S'pore's jewellery industry stayed strong through Covid-19 pandemic: Industry players

The growth has been seen across the spectrum for both high- and lower-end pieces. ST PHOTO: GIN TAY

SINGAPORE - The jewellery industry has remained strong through the pandemic, and is expected to grow further this year, said industry players at the Singapore International Jewellery Expo.

Upticks in the economy have led to an increase in retail sales over the past few months, noted guest of honour and Minister in the Prime Minister's Office Indranee Rajah. She opened the 17th edition of the jewellery show at the Sands Expo and Convention Centre at integrated resort Marina Bay Sands on Thursday (July 14).

Singapore's gross domestic product grew 4.8 per cent year on year in the second quarter, led by the manufacturing sector, said the Ministry of Trade and Industry on Thursday.

While it was faster than the upwardly revised 4 per cent in the first quarter, it was weaker than the 5.4 per cent economists had expected in a Bloomberg poll.

The economic growth was backed by strong visitor arrivals to Singapore, which crossed 1.5 million in the first half of the year. Singapore expects four million to six million visitor arrivals this year, according to a Singapore Tourism Board forecast announced on Thursday.

"Just recently, in May 2022, retailers of watches and jewellery recorded higher sales of more than 60 per cent year on year," said Ms Indranee.

"The jewellery sector can continue to see improved business performance as economic recovery is expected to continue, and as we head towards the year-end festive season," she added.

The growth has been seen across the spectrum for both high- and lower-end pieces, said retailers The Straits Times spoke to.

Russian mining giant Alrosa PJSC supplies about a third of the world's raw gems, and sanctions by the United States against the company have put a squeeze on the world's diamond supply.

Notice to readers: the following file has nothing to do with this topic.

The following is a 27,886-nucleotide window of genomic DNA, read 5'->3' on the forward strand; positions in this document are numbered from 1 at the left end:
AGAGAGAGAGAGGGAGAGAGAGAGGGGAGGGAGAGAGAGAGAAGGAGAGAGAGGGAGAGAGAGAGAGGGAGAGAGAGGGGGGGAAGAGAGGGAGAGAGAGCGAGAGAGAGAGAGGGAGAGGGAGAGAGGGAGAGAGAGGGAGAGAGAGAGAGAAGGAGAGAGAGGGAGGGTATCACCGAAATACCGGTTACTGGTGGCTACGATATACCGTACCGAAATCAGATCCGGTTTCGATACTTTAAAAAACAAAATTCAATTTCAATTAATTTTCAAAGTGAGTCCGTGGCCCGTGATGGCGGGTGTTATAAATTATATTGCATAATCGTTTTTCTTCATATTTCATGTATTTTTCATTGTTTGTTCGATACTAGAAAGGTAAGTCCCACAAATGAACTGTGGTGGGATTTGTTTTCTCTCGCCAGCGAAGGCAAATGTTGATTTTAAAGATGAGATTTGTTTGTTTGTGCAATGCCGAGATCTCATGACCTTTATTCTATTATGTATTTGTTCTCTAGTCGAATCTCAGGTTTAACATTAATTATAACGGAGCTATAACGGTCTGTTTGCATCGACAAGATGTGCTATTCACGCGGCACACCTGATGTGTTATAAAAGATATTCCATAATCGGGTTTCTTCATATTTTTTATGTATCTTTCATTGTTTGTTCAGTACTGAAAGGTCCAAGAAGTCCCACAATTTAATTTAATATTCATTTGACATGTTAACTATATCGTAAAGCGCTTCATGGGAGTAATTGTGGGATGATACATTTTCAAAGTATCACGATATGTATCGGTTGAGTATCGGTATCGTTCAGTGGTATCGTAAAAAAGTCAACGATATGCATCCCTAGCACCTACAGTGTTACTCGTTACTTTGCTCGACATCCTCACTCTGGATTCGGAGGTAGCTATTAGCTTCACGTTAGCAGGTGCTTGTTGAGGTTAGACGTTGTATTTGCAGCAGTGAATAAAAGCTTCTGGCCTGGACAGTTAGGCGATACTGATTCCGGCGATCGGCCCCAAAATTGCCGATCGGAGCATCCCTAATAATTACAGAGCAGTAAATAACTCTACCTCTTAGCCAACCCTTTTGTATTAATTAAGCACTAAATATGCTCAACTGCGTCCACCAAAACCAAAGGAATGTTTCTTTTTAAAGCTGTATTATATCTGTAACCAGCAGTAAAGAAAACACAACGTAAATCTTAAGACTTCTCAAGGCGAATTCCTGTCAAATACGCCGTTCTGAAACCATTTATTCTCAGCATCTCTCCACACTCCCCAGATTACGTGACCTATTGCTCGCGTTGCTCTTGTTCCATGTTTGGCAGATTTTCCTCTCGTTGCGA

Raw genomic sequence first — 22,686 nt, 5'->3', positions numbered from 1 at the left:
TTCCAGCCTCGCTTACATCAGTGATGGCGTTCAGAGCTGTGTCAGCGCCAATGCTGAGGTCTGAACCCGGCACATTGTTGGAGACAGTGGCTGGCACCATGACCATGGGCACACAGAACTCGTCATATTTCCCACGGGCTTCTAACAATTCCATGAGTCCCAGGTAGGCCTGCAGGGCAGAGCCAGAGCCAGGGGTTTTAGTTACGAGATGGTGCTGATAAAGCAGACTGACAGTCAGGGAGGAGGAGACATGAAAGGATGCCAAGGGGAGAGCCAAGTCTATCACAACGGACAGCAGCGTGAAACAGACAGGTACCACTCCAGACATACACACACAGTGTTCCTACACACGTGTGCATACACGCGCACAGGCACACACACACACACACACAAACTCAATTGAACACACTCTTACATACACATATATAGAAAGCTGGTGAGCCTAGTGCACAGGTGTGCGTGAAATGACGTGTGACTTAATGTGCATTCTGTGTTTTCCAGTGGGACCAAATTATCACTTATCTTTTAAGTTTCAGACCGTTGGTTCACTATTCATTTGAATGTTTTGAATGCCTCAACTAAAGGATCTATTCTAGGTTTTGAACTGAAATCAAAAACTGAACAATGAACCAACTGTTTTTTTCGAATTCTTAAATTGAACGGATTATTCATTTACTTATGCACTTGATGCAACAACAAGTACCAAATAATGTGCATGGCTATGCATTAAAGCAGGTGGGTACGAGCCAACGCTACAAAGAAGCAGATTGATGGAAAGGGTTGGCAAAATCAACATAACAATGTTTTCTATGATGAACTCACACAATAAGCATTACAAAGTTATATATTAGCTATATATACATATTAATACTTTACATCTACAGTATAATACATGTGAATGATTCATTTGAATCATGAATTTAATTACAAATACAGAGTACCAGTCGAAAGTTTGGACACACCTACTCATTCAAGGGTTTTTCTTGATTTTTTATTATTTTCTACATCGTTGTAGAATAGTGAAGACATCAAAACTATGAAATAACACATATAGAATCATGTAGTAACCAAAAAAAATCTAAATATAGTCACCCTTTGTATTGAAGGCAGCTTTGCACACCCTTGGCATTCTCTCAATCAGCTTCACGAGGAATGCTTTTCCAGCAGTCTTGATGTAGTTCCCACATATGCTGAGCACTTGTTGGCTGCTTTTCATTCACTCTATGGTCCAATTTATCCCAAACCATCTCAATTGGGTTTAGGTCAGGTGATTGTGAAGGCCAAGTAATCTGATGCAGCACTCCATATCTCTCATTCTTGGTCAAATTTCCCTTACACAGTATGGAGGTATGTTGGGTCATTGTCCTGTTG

Mr Ronald Low, gemologist from home-grown and family-run bespoke jeweller Ivy Masterpiece said there was a surge of people buying jewellery during Covid-19, when people had a lot more disposable income to spend and one avenue they could do it was in luxury goods.

"As the markets did open up when travel curbs eased, the demand is still really high, but supply is still at a bottleneck because of Covid-19 and the Russia-Ukraine war," he added. He said this has caused the price of diamonds the company buys from suppliers to go up by about 20 per cent.

Similarly, fine jeweller Infiniti Jewels marketing manager Kabil Raj said prices of diamonds it buys from suppliers have gone up by about 10 per cent since the Russia-Ukraine war.

But he said people who are investing in gems now to beat the goods and services tax (GST) hike from 7 per cent to 8 per cent next year are a minority so far.

He said: "The love for jewellery is always there, and people continue to purchase gems for weddings and engagements, or even for investments... The appetite for the jewellery market is still strong and the only thing that would change that is mines running out.

Minister in the Prime Minister's Office Indranee Rajah with Foundation Jewellers manager Caroline Tay at the Singapore International Jewelry Expo. ST PHOTO: GIN TAY

It was a sentiment mirrored by Singapore Jewellers Association president Ho Nai Chuen, who said the strong demand for jewellery here has reinforced the belief that jewellery is a good investment to hedge against inflation.

"Three things hold true during a pandemic - the number of marriages increase, birth rates go up, and people in general buy more jewellery as a good source of investment," said Mr Ho.

The number of marriages last year rose sharply, with a 25.1 per cent jump from 2020, while there was only a marginal 0.2 per cent rise in births last year, compared with 2020.

Mr Ho also noted how growth in retail sales, which rose 17.8 per cent year on year in May, was primarily led by higher spending in goods such as watches and jewellery. This marked a third consecutive month of increase in retail sales.

"This good news will give confidence to our local jewellers to continue pursuing innovation, embracing technology, adopting sustainability and brave crossing borders to seek to globalise their businesses," he said.

The expo was organised by Conference and Exhibition Management Services, alongside the Singapore Jewellers Association, and features 200 brands from Singapore and around the world.

Among the highlights is a $1.25 million necklace made up of more than 34 carats of natural unheated pigeon blood Burma ruby and more than 20 carats of diamonds.

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